updated 4/14/2005 2:25:05 PM ET 2005-04-14T18:25:05

Major foodborne diseases — including E. coli, salmonella and listeria — have dropped dramatically in the United States since the late 1990s, the government said Thursday.

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The government attributed the decline to better food-industry practices.

The rate of E. coli infections has dropped 42 percent, to 0.9 cases per 100,000 people, since 1996-98, the Centers for Disease Control and Prevention said.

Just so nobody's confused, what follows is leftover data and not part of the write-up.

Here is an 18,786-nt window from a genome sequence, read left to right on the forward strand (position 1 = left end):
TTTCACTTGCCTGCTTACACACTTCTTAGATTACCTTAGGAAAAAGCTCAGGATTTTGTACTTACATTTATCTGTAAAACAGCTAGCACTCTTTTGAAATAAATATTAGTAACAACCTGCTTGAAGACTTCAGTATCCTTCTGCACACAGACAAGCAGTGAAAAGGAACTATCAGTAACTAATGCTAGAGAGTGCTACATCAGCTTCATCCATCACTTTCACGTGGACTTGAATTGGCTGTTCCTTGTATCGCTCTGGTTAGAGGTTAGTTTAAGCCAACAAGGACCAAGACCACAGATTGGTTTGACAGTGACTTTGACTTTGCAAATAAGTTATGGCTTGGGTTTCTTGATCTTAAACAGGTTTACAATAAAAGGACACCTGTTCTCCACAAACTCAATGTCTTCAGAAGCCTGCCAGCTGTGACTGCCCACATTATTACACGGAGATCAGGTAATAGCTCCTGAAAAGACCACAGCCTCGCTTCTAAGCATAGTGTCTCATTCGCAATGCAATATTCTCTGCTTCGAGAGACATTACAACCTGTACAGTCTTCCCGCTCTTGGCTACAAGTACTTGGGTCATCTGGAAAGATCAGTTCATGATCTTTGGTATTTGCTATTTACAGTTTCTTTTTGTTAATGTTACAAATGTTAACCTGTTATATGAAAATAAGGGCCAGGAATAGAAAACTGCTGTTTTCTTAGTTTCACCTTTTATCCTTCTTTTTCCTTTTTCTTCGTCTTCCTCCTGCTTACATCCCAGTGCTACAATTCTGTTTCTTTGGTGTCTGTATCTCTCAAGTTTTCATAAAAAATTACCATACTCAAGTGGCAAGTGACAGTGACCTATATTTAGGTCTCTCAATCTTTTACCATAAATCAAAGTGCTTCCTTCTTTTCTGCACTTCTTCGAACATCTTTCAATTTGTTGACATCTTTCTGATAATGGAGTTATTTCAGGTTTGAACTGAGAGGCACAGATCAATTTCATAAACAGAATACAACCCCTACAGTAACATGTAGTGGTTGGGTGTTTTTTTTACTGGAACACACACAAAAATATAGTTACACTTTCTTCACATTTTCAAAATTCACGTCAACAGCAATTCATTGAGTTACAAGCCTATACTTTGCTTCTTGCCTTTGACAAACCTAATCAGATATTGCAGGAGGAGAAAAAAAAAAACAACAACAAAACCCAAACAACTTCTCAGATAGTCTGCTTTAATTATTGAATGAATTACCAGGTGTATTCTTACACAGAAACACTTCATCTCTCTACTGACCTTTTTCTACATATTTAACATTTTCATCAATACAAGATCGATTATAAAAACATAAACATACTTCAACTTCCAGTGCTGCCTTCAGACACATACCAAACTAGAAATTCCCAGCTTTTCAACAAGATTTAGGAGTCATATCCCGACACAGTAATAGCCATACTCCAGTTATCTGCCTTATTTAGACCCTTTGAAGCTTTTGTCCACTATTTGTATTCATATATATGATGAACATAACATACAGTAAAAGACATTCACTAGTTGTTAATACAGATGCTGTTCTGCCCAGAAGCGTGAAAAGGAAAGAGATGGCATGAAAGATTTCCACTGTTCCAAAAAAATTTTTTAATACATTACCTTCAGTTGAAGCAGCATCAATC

Similarly, campylobacter infections fell 31 percent (to 12.9 cases per 100,000); cryptosporidium dropped 40 percent (13.2 cases per 100,000), and yersinia infections decreased 45 percent (3.9 cases per 100,000).

The drop in salmonella was the smallest — 8 percent, to 14.7 cases per 100,000 — mainly because health officials still know little about the bacteria, the CDC said.

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